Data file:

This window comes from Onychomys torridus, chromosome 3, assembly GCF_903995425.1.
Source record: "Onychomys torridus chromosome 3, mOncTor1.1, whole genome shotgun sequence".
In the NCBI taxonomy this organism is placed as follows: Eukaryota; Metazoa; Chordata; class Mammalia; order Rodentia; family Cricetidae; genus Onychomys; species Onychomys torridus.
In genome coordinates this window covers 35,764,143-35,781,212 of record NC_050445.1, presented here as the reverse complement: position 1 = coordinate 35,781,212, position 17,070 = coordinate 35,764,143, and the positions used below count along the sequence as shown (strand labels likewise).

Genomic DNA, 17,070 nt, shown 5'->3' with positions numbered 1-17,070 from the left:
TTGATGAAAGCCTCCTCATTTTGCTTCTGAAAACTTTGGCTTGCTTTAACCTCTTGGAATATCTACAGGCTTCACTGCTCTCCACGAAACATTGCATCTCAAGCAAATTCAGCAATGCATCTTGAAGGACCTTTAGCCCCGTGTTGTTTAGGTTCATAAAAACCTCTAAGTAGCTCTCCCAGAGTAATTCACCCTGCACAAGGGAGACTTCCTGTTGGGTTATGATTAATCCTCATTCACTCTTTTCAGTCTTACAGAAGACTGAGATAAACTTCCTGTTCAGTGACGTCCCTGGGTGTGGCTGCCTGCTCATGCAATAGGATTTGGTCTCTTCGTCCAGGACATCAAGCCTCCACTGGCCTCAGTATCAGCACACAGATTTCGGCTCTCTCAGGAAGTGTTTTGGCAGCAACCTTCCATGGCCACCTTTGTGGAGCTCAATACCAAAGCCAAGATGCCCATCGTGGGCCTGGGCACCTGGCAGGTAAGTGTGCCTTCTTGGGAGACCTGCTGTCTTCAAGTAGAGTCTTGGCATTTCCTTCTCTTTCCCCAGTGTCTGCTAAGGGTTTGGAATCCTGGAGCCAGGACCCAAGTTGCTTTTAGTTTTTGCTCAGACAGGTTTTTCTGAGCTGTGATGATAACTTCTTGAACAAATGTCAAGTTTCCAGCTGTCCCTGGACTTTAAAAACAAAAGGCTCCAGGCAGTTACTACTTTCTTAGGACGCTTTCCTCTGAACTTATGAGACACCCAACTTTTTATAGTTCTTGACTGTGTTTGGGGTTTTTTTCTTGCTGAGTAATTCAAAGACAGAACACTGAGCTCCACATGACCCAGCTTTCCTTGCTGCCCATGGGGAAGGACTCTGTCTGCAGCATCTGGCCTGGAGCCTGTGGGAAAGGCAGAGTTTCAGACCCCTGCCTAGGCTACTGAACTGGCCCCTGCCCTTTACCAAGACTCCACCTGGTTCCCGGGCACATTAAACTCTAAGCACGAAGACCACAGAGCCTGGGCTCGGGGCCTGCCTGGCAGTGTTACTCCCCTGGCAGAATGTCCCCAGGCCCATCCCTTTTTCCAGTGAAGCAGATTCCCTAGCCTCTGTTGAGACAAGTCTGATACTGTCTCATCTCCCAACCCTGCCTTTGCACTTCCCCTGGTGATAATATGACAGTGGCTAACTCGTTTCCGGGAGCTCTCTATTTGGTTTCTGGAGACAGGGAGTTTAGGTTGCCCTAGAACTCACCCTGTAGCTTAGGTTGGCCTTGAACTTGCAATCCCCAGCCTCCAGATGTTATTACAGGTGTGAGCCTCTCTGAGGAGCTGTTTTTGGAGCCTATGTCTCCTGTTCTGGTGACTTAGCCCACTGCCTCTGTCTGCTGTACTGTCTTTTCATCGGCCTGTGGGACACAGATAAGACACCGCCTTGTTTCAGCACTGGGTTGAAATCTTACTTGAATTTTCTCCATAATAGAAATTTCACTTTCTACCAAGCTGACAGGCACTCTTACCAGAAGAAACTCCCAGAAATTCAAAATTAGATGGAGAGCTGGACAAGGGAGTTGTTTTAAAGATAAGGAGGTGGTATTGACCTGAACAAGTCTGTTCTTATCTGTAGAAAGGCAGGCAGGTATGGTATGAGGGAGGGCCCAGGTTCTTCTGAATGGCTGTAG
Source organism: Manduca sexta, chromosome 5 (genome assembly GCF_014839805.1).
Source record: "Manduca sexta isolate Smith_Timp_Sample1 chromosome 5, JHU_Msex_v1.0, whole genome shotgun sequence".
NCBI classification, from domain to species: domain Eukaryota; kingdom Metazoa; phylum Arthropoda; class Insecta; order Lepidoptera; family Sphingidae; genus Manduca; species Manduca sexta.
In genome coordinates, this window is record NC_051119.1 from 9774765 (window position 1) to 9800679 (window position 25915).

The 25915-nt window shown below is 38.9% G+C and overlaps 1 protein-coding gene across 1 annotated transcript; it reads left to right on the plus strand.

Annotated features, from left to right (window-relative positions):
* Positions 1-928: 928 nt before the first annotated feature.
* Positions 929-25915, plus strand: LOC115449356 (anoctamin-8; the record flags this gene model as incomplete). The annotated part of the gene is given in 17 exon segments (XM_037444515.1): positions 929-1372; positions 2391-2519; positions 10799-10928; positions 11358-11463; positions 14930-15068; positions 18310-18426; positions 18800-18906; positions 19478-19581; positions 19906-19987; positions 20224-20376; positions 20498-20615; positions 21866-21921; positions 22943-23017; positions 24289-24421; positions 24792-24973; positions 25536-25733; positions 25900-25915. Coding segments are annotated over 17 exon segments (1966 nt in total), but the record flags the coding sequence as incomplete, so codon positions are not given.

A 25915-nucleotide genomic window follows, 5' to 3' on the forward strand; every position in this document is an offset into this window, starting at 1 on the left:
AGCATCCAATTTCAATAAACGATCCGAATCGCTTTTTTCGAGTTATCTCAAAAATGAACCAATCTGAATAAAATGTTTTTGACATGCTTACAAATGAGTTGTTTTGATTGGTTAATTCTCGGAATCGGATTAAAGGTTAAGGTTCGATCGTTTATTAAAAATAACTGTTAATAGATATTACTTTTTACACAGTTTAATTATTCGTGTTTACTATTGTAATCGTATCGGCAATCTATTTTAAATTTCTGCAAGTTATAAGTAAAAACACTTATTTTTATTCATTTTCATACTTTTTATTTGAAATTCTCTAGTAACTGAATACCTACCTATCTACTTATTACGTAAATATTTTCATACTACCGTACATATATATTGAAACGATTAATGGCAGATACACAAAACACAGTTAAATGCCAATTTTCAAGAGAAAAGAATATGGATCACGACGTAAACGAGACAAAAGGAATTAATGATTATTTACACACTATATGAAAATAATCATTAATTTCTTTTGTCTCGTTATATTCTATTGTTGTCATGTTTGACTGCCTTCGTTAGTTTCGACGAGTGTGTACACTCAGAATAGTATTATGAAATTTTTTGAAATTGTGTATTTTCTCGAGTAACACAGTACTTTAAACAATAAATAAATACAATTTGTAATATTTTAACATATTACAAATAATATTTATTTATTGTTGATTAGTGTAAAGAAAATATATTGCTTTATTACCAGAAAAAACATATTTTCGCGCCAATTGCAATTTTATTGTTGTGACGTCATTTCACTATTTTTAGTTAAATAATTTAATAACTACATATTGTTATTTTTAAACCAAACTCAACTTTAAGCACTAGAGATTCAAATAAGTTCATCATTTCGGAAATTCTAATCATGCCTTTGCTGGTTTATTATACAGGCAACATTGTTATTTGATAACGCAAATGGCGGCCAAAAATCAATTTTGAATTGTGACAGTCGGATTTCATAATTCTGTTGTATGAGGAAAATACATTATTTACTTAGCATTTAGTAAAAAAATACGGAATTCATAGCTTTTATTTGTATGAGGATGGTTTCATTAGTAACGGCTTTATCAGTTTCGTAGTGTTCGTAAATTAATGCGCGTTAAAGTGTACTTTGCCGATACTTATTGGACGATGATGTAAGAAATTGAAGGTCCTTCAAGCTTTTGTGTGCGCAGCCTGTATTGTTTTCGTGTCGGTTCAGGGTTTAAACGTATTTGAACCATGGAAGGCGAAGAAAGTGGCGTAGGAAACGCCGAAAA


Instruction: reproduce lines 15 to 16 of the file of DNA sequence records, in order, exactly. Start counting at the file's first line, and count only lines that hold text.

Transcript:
A 25915-nucleotide genomic window follows, 5' to 3' on the forward strand; every position in this document is an offset into this window, starting at 1 on the left:
AGCATCCAATTTCAATAAACGATCCGAATCGCTTTTTTCGAGTTATCTCAAAAATGAACCAATCTGAATAAAATGTTTTTGACATGCTTACAAATGAGTTGTTTTGATTGGTTAATTCTCGGAATCGGATTAAAGGTTAAGGTTCGATCGTTTATTAAAAATAACTGTTAATAGATATTACTTTTTACACAGTTTAATTATTCGTGTTTACTATTGTAATCGTATCGGCAATCTATTTTAAATTTCTGCAAGTTATAAGTAAAAACACTTATTTTTATTCATTTTCATACTTTTTATTTGAAATTCTCTAGTAACTGAATACCTACCTATCTACTTATTACGTAAATATTTTCATACTACCGTACATATATATTGAAACGATTAATGGCAGATACACAAAACACAGTTAAATGCCAATTTTCAAGAGAAAAGAATATGGATCACGACGTAAACGAGACAAAAGGAATTAATGATTATTTACACACTATATGAAAATAATCATTAATTTCTTTTGTCTCGTTATATTCTATTGTTGTCATGTTTGACTGCCTTCGTTAGTTTCGACGAGTGTGTACACTCAGAATAGTATTATGAAATTTTTTGAAATTGTGTATTTTCTCGAGTAACACAGTACTTTAAACAATAAATAAATACAATTTGTAATATTTTAACATATTACAAATAATATTTATTTATTGTTGATTAGTGTAAAGAAAATATATTGCTTTATTACCAGAAAAAACATATTTTCGCGCCAATTGCAATTTTATTGTTGTGACGTCATTTCACTATTTTTAGTTAAATAATTTAATAACTACATATTGTTATTTTTAAACCAAACTCAACTTTAAGCACTAGAGATTCAAATAAGTTCATCATTTCGGAAATTCTAATCATGCCTTTGCTGGTTTATTATACAGGCAACATTGTTATTTGATAACGCAAATGGCGGCCAAAAATCAATTTTGAATTGTGACAGTCGGATTTCATAATTCTGTTGTATGAGGAAAATACATTATTTACTTAGCATTTAGTAAAAAAATACGGAATTCATAGCTTTTATTTGTATGAGGATGGTTTCATTAGTAACGGCTTTATCAGTTTCGTAGTGTTCGTAAATTAATGCGCGTTAAAGTGTACTTTGCCGATACTTATTGGACGATGATGTAAGAAATTGAAGGTCCTTCAAGCTTTTGTGTGCGCAGCCTGTATTGTTTTCGTGTCGGTTCAGGGTTTAAACGTATTTGAACCATGGAAGGCGAAGAAAGTGGCGTAGGAAACGCCGAAAA